Rolling Contact Bearing

By BYJU'S Exam Prep

Updated on: September 25th, 2023

Rolling contact bearings are also known as antifriction bearings because of their reduced friction. Before discussing rolling contact bearing, let’s explain what a bearing is. A bearing is a mechanical component that decreases friction between moving parts by restricting relative motion to only the desired motion. The bearing’s design may allow for free linear movement of the moving part or free rotation around a fixed axis. It may also inhibit motion by controlling the vectors of normal forces acting on the moving parts. By reducing friction, most bearings make it easier to achieve the desired motion.

The contact between the bearing surfaces in rolling contact bearing is rolling rather than sliding, as in sliding contact bearings. Standard sliding bearings have a high coefficient of friction and start at rest with almost metal-to-metal contact. The decreased starting friction of a rolling contact bearing over a sliding bearing is a significant advantage. Let’s take a closer look at rolling contact bearing and its various types.

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What is Rolling Contact Bearing?

A rolling contact bearing carries a load by sandwiching rolling elements (such as balls or rollers) between two concentric, grooved rings known as races. The rolling elements roll with extremely little rolling resistance and minimal sliding due to the relative motion of the races. Sets of logs arranged on the ground with a large stone block on top are one of the earliest and best-known rolling-element bearings.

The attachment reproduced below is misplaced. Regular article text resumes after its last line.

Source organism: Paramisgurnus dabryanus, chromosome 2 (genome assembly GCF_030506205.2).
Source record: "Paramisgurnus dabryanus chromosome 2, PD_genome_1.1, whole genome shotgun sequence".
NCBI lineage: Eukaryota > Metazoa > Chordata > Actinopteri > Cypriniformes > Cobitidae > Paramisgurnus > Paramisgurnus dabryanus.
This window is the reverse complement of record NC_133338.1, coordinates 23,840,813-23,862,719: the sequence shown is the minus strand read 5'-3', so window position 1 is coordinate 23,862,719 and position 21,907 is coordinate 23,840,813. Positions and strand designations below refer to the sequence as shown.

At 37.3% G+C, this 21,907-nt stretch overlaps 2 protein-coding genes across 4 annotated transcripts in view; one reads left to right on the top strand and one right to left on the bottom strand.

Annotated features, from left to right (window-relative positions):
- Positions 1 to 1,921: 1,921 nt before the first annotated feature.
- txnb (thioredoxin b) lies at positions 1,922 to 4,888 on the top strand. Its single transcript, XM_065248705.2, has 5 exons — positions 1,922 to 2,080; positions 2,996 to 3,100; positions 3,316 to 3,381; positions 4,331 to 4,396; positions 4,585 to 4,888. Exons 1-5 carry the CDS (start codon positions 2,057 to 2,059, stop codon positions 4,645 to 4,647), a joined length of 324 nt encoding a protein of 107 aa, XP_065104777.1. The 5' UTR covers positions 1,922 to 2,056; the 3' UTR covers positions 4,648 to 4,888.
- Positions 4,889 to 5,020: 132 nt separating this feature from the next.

As the stone is pulled, the logs roll along the ground with little sliding friction. As each log emerges from the back, it is transported to the front, where the block meets it. A typical example of a Rolling contact bearing is laying numerous pens or pencils on a table and placing an item on top that might be used to approximate such a bearing. A shaft is inserted into a much bigger hole in a rolling element rotary bearing, and cylinders known as
ollers snugly fill the space between the shaft and the hole.

Rolling Contact Bearing Diagram


Types of Rolling Contact Bearing

Cages are found in the majority of rolling contact bearings or rolling-element bearings. The cages reduce friction, wear, and bind by preventing the elements from rubbing against each other. Following are the five different types of rolling bearing elements:

  • Balls
  • Cylindrical rollers
  • Spherical rollers
  • Tapered rollers
  • Needle rollers.

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Ball Bearing

The ball bearing is a prevalent type of rolling contact bearing or rolling-element bearing. The inner and outer races of the bearing are where the balls roll. Each race has a groove that is normally designed such that the ball fits loosely. In theory, the ball makes touch with each race across a relatively small region. On the other hand, a load on an endlessly small spot would result in infinitely high contact pressure.